U.S. Retail Sales Fall Unexpectedly in March
U.S. retail sales fell in March as households cutback on purchases of automobiles. This raised concerns that consumer spending is losing pace.
The Commerce Department figures showed retail sales dropped 0.3 percent last month after being unchanged in February. Retail sales excluding gasoline, building materials and food services went up 0.1 percent after an upwardly revised 0.1 percent gain in February.
According to the report the decrease was caused by the biggest decline in demand for automobiles in a year. Cutbacks at Internet merchants, restaurants and clothing stores were also held responsible.
Healthy consumer spending is needed to sustain the economy. Only than the effects of low exports and poor manufacturing sector will be minimized. This is much needed especially during current unstable oil prices and global slowdown.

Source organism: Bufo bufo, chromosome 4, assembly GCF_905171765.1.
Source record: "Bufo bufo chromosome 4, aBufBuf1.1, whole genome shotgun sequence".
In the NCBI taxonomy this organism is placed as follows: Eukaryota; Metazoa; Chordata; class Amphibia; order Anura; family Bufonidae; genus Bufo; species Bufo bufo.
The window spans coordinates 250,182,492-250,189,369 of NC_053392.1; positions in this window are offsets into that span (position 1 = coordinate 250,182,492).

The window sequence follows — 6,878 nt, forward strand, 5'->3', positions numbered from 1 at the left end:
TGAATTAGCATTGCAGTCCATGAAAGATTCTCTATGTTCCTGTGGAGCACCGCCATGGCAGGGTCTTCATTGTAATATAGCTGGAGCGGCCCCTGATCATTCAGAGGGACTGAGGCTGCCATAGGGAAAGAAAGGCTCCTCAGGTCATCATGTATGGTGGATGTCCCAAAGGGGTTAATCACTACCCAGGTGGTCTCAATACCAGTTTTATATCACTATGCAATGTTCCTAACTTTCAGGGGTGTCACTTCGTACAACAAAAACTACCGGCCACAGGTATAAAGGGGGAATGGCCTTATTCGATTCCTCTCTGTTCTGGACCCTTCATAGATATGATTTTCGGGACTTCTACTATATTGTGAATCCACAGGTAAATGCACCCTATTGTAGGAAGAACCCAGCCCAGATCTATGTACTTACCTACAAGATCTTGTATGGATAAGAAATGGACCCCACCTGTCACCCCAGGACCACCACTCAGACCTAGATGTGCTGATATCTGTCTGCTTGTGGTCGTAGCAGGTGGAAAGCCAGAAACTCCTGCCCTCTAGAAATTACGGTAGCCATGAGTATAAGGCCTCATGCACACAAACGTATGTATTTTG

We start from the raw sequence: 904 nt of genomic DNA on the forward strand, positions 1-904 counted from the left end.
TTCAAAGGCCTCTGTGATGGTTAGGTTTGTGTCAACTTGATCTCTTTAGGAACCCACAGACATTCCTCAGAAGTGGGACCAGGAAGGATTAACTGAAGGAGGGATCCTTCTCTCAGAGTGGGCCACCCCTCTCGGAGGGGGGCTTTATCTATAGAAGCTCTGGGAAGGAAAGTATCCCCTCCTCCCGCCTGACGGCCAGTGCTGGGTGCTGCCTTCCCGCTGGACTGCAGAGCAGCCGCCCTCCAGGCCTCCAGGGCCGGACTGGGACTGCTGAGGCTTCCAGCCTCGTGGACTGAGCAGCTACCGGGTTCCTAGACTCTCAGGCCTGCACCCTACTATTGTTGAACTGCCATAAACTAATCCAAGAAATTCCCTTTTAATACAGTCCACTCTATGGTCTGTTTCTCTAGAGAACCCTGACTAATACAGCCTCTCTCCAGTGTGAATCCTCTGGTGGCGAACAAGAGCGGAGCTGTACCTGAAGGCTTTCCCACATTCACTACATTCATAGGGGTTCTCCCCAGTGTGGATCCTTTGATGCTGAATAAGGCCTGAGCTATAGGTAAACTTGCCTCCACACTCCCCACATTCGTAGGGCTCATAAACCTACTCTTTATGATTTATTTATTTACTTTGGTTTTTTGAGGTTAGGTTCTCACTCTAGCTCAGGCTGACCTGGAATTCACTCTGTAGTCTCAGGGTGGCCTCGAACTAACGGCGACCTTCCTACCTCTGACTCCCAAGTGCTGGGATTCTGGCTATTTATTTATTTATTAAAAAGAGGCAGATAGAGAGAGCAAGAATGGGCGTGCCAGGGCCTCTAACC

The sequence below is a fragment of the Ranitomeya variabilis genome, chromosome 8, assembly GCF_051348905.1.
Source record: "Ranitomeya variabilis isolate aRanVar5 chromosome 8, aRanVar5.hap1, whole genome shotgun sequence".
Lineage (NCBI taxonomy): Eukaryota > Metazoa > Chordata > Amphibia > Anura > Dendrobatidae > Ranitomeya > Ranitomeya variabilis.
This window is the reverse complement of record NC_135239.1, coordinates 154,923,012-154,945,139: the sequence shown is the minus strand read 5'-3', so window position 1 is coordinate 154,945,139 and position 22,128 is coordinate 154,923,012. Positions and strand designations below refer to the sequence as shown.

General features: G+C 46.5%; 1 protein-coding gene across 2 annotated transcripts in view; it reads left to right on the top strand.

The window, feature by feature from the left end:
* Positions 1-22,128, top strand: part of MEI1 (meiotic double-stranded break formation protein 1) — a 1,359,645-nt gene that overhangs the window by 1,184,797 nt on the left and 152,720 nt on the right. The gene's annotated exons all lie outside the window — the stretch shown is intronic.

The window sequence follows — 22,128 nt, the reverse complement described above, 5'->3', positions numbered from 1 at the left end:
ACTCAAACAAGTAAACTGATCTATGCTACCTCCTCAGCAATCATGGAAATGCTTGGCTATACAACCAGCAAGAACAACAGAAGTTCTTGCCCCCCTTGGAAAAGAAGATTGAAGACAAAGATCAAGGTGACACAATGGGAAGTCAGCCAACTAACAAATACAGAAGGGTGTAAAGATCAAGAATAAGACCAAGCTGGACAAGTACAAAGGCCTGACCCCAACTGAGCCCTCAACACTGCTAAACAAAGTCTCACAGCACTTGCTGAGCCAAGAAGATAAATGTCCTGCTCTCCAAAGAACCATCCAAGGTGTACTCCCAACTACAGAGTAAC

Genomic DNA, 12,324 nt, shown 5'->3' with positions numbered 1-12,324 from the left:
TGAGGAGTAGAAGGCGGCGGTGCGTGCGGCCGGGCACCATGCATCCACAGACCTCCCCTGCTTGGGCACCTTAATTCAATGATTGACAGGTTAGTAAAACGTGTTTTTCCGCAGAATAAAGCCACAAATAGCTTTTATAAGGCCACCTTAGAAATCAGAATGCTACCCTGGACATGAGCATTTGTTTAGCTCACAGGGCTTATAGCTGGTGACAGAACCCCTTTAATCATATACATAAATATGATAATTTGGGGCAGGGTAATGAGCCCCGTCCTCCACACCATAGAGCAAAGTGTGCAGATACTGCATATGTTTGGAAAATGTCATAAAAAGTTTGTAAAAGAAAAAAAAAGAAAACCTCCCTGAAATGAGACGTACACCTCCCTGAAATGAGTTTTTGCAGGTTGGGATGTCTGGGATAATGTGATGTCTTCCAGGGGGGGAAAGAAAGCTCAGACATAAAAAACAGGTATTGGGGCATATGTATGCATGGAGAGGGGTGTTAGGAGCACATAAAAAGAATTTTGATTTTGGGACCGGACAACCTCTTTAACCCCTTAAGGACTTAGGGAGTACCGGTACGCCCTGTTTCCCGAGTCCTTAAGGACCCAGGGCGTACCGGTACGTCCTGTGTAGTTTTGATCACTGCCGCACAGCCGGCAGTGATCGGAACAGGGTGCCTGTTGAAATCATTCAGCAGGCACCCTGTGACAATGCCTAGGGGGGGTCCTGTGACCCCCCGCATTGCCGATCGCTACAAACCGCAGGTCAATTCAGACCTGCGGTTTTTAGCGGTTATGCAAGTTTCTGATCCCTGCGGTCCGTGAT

“We’re having a little bit of a soft patch here for the consumer, with no obvious rationale,” said Michael Feroli, chief U.S. economist at JPMorgan Chase & Co. in New York. “It’s definitely a softer start to the year. Provided job gains remain as strong as they’ve been, we expect consumer spending should be OK.”